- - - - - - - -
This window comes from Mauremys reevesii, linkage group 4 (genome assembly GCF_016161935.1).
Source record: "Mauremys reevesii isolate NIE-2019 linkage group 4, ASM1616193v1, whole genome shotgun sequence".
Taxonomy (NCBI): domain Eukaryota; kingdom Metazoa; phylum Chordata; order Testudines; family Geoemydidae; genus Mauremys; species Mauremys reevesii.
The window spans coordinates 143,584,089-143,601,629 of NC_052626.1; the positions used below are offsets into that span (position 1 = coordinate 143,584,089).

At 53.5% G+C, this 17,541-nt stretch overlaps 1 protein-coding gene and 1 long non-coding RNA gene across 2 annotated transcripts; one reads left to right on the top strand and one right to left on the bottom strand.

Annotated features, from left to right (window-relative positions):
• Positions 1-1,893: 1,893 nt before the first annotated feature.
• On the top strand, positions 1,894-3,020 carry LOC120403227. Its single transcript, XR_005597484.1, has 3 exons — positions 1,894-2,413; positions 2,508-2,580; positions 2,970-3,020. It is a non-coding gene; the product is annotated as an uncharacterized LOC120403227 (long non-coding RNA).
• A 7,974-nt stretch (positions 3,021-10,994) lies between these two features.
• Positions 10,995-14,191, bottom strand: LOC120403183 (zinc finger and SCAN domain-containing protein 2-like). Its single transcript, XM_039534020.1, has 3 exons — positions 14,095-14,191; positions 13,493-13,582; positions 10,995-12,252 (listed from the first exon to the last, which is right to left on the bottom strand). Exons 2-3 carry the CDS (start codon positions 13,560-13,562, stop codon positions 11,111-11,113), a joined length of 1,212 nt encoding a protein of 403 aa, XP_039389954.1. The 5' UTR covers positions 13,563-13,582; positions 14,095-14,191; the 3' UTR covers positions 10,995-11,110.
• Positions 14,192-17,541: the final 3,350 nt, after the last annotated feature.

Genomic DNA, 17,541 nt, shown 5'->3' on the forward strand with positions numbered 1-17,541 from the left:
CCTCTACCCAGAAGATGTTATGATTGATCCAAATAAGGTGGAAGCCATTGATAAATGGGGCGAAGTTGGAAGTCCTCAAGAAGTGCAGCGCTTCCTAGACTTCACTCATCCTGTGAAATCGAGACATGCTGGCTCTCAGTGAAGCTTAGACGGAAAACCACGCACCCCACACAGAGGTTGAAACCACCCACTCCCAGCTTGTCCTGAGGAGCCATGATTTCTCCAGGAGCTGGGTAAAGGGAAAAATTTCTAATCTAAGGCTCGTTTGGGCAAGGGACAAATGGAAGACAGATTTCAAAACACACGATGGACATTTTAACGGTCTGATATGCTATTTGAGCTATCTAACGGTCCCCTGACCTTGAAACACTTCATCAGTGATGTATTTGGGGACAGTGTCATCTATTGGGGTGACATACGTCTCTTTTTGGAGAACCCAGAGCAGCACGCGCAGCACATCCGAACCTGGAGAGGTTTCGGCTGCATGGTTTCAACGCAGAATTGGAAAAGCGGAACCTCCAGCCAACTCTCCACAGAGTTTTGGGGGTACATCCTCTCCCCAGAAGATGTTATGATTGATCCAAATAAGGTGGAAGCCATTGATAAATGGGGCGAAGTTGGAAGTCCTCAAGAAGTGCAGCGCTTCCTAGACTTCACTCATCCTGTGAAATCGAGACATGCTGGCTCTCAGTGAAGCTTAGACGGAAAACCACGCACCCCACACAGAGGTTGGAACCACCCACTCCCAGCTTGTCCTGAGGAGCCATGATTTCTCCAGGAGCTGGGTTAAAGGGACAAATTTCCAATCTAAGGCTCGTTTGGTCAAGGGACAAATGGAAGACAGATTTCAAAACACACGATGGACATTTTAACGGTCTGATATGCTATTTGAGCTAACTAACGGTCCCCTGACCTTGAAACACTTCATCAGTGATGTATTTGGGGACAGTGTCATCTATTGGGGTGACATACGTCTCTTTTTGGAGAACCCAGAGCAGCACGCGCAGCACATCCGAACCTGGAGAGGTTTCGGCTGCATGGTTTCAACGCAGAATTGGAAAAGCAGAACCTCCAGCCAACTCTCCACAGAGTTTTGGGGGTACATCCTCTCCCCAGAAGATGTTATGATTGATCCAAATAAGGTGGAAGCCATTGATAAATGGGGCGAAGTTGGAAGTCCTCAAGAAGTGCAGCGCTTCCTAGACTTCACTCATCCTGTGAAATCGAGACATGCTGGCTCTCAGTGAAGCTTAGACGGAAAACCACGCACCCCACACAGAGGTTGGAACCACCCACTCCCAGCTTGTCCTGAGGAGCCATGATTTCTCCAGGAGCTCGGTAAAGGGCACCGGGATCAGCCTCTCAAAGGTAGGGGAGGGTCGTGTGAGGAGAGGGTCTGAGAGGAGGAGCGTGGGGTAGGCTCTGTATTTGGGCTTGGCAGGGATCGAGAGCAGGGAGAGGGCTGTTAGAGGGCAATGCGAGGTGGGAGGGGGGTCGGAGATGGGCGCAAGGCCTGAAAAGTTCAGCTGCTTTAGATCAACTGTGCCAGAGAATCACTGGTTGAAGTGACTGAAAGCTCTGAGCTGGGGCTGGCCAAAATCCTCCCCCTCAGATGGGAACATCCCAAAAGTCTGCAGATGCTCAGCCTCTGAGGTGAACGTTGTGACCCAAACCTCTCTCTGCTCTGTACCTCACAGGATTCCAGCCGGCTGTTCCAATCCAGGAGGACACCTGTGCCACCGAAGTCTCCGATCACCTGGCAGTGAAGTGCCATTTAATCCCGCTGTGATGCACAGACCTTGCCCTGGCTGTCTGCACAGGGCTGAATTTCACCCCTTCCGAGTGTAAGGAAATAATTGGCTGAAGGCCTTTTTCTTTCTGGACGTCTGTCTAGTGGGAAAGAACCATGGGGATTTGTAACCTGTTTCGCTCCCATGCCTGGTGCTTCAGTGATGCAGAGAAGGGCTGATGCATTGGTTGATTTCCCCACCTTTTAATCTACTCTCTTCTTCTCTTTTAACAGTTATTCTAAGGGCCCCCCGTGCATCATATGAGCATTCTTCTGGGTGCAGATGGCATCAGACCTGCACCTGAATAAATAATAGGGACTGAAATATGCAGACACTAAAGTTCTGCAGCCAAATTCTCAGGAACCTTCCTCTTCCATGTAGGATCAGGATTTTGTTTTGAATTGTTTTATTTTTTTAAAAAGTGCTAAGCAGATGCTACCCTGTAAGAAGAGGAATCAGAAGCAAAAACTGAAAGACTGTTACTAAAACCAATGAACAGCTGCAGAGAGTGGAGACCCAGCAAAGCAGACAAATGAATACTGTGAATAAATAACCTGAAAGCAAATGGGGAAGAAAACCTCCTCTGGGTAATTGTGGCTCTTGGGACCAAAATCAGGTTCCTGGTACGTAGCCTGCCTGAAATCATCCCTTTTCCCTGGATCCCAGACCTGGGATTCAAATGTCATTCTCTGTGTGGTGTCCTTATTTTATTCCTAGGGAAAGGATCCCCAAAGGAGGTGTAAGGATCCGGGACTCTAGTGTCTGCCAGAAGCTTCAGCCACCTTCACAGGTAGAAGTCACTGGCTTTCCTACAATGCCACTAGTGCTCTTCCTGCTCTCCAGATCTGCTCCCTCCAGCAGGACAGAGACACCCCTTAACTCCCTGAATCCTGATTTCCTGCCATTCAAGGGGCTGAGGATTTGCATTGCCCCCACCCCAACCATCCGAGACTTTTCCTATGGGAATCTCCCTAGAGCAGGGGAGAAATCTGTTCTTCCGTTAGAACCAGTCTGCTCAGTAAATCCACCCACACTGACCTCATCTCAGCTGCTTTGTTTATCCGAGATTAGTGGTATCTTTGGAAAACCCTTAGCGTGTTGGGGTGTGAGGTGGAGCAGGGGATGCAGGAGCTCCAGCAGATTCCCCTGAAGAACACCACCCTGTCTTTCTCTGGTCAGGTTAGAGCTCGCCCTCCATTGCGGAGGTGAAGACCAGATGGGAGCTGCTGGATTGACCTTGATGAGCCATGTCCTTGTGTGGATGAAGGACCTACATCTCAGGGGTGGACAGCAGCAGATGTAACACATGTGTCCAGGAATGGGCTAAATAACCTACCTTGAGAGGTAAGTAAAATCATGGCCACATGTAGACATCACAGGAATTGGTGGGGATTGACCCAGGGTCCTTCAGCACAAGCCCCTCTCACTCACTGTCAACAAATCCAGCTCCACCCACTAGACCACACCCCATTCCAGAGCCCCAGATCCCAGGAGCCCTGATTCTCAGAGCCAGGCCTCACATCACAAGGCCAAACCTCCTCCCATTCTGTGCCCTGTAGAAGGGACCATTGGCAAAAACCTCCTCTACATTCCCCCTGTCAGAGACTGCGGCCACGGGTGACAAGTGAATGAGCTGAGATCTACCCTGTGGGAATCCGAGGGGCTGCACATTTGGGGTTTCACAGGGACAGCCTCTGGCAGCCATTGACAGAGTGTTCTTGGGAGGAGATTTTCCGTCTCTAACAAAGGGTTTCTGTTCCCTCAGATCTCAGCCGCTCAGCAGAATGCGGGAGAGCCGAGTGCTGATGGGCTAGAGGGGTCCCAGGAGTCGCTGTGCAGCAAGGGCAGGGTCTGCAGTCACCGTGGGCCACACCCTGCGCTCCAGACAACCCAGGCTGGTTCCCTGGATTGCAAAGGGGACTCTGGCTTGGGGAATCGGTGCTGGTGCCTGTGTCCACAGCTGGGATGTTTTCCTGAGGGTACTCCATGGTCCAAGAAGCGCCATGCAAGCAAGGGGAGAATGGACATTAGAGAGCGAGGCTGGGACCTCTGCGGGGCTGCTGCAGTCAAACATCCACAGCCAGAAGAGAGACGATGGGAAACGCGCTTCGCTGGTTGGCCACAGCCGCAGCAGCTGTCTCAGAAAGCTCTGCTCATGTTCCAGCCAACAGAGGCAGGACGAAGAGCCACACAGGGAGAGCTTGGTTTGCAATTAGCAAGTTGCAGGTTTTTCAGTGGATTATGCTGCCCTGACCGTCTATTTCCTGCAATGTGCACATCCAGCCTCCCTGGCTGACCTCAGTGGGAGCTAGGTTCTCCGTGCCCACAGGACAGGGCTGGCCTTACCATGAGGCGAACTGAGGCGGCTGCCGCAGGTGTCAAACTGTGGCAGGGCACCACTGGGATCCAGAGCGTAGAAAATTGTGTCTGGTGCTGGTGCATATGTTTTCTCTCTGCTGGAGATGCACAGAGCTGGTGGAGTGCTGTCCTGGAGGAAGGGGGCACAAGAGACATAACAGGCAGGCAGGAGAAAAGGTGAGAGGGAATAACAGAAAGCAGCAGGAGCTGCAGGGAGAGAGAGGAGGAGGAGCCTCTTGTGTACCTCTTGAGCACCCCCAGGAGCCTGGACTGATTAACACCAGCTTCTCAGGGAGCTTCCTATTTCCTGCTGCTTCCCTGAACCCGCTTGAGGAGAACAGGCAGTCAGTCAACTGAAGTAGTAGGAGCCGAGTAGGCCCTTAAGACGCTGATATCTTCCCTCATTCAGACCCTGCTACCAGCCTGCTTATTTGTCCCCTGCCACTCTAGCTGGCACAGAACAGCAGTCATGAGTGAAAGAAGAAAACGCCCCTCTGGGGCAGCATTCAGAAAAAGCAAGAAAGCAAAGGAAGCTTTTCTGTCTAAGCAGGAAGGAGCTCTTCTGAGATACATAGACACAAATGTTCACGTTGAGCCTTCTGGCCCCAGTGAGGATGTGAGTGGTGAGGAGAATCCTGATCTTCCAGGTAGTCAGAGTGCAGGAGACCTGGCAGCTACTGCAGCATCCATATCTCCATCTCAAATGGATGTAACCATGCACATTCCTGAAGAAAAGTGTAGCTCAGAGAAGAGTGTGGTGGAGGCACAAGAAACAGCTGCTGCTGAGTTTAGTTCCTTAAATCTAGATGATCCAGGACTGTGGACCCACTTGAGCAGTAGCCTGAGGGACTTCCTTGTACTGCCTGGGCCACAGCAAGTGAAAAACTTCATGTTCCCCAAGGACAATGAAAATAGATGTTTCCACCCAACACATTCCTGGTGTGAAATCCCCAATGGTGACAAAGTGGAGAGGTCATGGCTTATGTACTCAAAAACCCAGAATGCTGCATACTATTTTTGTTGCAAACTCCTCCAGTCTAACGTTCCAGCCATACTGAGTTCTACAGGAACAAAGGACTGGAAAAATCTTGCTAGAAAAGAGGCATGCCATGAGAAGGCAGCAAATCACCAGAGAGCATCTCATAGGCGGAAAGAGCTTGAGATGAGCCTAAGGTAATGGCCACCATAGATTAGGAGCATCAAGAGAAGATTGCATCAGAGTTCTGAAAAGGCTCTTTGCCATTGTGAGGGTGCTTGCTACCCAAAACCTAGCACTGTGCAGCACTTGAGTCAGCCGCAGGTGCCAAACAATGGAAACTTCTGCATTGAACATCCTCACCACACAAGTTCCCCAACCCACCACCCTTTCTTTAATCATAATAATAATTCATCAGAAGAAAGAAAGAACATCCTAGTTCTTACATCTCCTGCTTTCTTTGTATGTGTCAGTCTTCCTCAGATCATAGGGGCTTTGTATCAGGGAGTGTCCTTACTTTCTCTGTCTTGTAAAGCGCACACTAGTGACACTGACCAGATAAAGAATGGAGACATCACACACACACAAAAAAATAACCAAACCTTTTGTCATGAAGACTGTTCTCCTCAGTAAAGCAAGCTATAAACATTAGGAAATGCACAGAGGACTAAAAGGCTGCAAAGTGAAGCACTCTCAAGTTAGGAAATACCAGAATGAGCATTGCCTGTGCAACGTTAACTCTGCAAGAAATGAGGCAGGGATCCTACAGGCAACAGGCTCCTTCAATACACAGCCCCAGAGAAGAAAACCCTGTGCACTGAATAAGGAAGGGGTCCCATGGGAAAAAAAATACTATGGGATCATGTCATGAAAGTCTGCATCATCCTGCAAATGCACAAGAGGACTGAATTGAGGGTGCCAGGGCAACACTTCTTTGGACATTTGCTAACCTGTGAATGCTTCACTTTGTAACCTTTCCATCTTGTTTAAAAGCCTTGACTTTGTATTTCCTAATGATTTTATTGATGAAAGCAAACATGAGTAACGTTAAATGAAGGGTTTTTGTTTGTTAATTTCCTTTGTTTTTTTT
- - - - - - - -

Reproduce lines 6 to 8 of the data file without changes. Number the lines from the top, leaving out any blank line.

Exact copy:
Annotated features, from left to right (window-relative positions):
• Positions 1-1,893: 1,893 nt before the first annotated feature.
• On the top strand, positions 1,894-3,020 carry LOC120403227. Its single transcript, XR_005597484.1, has 3 exons — positions 1,894-2,413; positions 2,508-2,580; positions 2,970-3,020. It is a non-coding gene; the product is annotated as an uncharacterized LOC120403227 (long non-coding RNA).